We regularly evaluate the impact of our work, engaging closely with external research partners to explore the health, social and economic benefits of Shared Reading.
Our partners have carried out extensive research into the impact of Shared Reading for those living with mental health issues, dementia or chronic pain.
See below for a full list of published reports and research:
Social prescribing is a key component of the NHS Long Term Plan. It aims to help people to have greater control over their own health and wellbeing by connecting them to social activities in their communities, such as Shared Reading, volunteering, gardening and many others, that deliver measurable health outcomes. In the Liverpool City Region, VCSEs (Voluntary, Community and Social Enterprises) play a vital role in delivering these activities.
In 2019, The Reader – working alongside partners LCVS, Capacity and PSS – led a collaborative project that brought VCSEs, local Primary Care Networks and communities in South Liverpool together to explore and test the barriers preventing patients from making the most of the VCSE social prescribing support and services already on offer in South Liverpool.
The insights and information gathered throughout the 12-month project are captured in this report which was published in autumn 2020.
In 2017, The Reader embarked on a 2-year collaborative project to bring the health and social benefits of Shared Reading to more than 2,000 people in communities across the North West. The Shared Reading North West project was supported by innovation foundation Nesta and the Department for Digital, Culture, Media and Sport Crucial through The Second Half Fund. This report reflects on our progress in evidencing the impact of community-delivered Shared Reading throughout the lifetime of the project.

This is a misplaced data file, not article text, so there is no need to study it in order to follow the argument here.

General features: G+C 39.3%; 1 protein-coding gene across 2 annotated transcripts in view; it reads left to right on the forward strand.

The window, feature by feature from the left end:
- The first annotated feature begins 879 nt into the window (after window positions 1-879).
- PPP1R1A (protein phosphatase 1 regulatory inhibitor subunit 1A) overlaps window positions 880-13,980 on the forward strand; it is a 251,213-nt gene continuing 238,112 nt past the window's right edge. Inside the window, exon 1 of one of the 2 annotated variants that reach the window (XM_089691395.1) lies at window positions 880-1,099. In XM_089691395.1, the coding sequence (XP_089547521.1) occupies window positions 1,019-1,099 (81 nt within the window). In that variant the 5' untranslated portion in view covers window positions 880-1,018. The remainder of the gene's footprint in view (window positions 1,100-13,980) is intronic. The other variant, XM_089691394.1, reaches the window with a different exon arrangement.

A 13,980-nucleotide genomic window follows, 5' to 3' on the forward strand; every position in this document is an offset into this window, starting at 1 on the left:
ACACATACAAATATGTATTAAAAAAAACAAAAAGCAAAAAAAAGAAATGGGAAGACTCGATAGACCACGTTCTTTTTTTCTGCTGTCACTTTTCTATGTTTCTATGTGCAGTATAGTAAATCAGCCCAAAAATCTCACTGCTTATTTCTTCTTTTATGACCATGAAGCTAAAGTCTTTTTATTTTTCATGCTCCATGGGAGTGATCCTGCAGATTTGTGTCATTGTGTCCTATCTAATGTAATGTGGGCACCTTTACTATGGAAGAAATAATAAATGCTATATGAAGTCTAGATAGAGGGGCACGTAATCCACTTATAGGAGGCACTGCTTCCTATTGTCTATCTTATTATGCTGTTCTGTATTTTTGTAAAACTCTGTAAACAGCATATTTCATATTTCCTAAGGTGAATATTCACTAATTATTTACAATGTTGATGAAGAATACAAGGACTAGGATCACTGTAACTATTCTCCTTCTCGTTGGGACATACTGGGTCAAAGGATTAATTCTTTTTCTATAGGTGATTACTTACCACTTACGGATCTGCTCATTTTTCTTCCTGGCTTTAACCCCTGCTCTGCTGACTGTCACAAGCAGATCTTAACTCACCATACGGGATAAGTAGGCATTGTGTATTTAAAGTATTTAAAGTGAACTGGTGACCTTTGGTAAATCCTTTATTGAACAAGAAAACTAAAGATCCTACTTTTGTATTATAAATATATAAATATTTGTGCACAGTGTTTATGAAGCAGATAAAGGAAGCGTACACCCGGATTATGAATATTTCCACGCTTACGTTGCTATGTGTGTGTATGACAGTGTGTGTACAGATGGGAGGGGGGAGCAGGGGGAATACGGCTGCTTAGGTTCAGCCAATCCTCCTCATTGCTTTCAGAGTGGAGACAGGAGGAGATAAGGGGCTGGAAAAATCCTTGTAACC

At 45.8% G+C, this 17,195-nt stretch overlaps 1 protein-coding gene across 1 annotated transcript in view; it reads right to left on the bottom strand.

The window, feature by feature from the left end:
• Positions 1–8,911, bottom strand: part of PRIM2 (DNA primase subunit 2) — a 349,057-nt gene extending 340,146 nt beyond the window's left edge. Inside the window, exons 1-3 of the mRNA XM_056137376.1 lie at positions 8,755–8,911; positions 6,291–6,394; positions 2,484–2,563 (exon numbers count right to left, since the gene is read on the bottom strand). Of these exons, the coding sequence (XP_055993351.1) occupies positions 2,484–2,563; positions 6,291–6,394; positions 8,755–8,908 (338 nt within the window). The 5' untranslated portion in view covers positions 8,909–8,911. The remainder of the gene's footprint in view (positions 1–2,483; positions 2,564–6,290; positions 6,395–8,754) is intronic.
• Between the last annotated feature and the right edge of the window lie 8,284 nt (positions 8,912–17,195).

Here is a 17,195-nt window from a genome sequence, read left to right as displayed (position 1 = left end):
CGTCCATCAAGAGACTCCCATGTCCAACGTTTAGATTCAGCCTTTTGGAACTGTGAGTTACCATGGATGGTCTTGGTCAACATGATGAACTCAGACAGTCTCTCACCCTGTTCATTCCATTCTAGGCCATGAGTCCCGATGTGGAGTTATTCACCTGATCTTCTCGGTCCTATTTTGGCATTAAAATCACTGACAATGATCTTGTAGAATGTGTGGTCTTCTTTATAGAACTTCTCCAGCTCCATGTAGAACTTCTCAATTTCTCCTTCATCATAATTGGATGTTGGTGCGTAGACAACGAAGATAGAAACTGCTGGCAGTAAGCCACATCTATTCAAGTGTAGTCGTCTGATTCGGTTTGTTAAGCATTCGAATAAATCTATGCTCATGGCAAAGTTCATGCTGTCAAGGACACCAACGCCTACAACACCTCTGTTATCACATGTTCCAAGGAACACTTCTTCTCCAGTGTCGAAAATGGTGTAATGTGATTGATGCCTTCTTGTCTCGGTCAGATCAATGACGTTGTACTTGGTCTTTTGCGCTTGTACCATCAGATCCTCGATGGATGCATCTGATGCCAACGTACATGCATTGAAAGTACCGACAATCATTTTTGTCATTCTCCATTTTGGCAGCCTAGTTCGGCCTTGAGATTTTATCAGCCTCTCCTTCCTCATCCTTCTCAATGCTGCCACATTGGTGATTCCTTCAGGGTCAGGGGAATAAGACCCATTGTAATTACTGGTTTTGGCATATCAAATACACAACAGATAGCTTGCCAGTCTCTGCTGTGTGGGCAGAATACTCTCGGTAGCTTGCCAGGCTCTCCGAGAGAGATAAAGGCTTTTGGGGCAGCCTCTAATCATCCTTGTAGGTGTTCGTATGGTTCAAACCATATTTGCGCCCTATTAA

This research partnership between The Centre for Research Into Reading, Literature and Society (CRILS) at The University of Liverpool, Liverpool Primary Care Trust and The Reader looked at two Shared Reading groups over a 12-month period. The participants had all been diagnosed with depression and the clinical data indicated that there were statistically significant improvements in their mental health during the period.
Includes 11 case studies alongside personal feedback from group leaders on their own key moments and findings from their reading in care homes, this provides an inspiring introduction to reading with older people, whatever their situation.
This provides an insight into what women in prison can get out of shared reading, with quotes included from the perspective not only of the group members, but also the prison officers and the group leader at the time.
This short report draws out what it describes as the five intrinsic elements of the Shared Reading experience: Liveness, Creative Inarticulacy, The Emotional, The Personal, and The Group. There are also further examples included of group members responding to what they are reading, and of what it is that impacts them.
This report provides moving analyses of what shared reading can do for people when their lives have been dramatically altered due to illness, loss and depression. It also explores in further detail the idea that shared reading might be therapeutic without being a therapy.
This report is particularly useful for the range of settings and communities that Shared Reading is shown to be able to reach; from young children in a school, to older people living with dementia, as well as groups of people recovering from addictions, or who are living with severe and enduring mental illness.